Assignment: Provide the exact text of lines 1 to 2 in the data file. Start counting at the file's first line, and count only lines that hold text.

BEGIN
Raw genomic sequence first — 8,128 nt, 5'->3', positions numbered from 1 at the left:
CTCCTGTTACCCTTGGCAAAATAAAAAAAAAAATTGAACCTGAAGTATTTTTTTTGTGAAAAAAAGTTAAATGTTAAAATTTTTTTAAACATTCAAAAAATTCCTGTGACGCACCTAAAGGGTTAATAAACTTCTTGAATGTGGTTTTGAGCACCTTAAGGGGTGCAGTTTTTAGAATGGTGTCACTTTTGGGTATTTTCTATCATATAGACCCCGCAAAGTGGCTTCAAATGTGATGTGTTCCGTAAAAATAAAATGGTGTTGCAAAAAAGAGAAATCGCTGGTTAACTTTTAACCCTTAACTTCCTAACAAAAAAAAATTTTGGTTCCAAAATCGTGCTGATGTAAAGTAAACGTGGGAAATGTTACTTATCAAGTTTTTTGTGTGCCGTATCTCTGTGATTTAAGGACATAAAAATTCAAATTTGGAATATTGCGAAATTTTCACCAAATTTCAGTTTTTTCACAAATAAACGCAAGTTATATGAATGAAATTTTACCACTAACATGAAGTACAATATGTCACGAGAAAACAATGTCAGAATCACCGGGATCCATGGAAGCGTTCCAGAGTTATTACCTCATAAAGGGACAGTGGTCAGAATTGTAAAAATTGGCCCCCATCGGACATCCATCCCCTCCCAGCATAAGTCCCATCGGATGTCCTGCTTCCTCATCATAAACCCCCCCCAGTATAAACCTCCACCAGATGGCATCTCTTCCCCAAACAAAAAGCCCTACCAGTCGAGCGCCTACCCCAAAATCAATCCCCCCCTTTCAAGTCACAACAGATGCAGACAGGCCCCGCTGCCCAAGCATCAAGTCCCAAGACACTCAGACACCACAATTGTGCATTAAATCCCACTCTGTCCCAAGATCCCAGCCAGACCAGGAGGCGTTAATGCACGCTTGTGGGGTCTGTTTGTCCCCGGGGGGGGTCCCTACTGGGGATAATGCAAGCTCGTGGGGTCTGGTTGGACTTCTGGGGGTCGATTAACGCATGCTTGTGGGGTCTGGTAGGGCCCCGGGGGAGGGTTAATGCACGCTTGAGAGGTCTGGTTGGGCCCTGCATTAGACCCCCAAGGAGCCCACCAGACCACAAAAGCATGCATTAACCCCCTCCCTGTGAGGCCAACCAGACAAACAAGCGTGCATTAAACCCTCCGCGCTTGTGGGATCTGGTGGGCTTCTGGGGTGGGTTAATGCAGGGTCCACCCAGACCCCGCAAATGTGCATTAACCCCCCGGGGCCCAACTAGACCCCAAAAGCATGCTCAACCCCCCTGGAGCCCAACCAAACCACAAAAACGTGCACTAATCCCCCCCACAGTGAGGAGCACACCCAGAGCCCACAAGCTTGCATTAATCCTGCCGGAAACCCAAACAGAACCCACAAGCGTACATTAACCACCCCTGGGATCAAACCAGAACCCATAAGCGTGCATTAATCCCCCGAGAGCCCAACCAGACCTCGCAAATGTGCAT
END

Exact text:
Raw genomic sequence first — 8,128 nt, 5'->3', positions numbered from 1 at the left:
CTCCTGTTACCCTTGGCAAAATAAAAAAAAAAATTGAACCTGAAGTATTTTTTTTGTGAAAAAAAGTTAAATGTTAAAATTTTTTTAAACATTCAAAAAATTCCTGTGACGCACCTAAAGGGTTAATAAACTTCTTGAATGTGGTTTTGAGCACCTTAAGGGGTGCAGTTTTTAGAATGGTGTCACTTTTGGGTATTTTCTATCATATAGACCCCGCAAAGTGGCTTCAAATGTGATGTGTTCCGTAAAAATAAAATGGTGTTGCAAAAAAGAGAAATCGCTGGTTAACTTTTAACCCTTAACTTCCTAACAAAAAAAAATTTTGGTTCCAAAATCGTGCTGATGTAAAGTAAACGTGGGAAATGTTACTTATCAAGTTTTTTGTGTGCCGTATCTCTGTGATTTAAGGACATAAAAATTCAAATTTGGAATATTGCGAAATTTTCACCAAATTTCAGTTTTTTCACAAATAAACGCAAGTTATATGAATGAAATTTTACCACTAACATGAAGTACAATATGTCACGAGAAAACAATGTCAGAATCACCGGGATCCATGGAAGCGTTCCAGAGTTATTACCTCATAAAGGGACAGTGGTCAGAATTGTAAAAATTGGCCCCCATCGGACATCCATCCCCTCCCAGCATAAGTCCCATCGGATGTCCTGCTTCCTCATCATAAACCCCCCCCAGTATAAACCTCCACCAGATGGCATCTCTTCCCCAAACAAAAAGCCCTACCAGTCGAGCGCCTACCCCAAAATCAATCCCCCCCTTTCAAGTCACAACAGATGCAGACAGGCCCCGCTGCCCAAGCATCAAGTCCCAAGACACTCAGACACCACAATTGTGCATTAAATCCCACTCTGTCCCAAGATCCCAGCCAGACCAGGAGGCGTTAATGCACGCTTGTGGGGTCTGTTTGTCCCCGGGGGGGGTCCCTACTGGGGATAATGCAAGCTCGTGGGGTCTGGTTGGACTTCTGGGGGTCGATTAACGCATGCTTGTGGGGTCTGGTAGGGCCCCGGGGGAGGGTTAATGCACGCTTGAGAGGTCTGGTTGGGCCCTGCATTAGACCCCCAAGGAGCCCACCAGACCACAAAAGCATGCATTAACCCCCTCCCTGTGAGGCCAACCAGACAAACAAGCGTGCATTAAACCCTCCGCGCTTGTGGGATCTGGTGGGCTTCTGGGGTGGGTTAATGCAGGGTCCACCCAGACCCCGCAAATGTGCATTAACCCCCCGGGGCCCAACTAGACCCCAAAAGCATGCTCAACCCCCCTGGAGCCCAACCAAACCACAAAAACGTGCACTAATCCCCCCCACAGTGAGGAGCACACCCAGAGCCCACAAGCTTGCATTAATCCTGCCGGAAACCCAAACAGAACCCACAAGCGTACATTAACCACCCCTGGGATCAAACCAGAACCCATAAGCGTGCATTAATCCCCCGAGAGCCCAACCAGACCTCGCAAATGTGCAT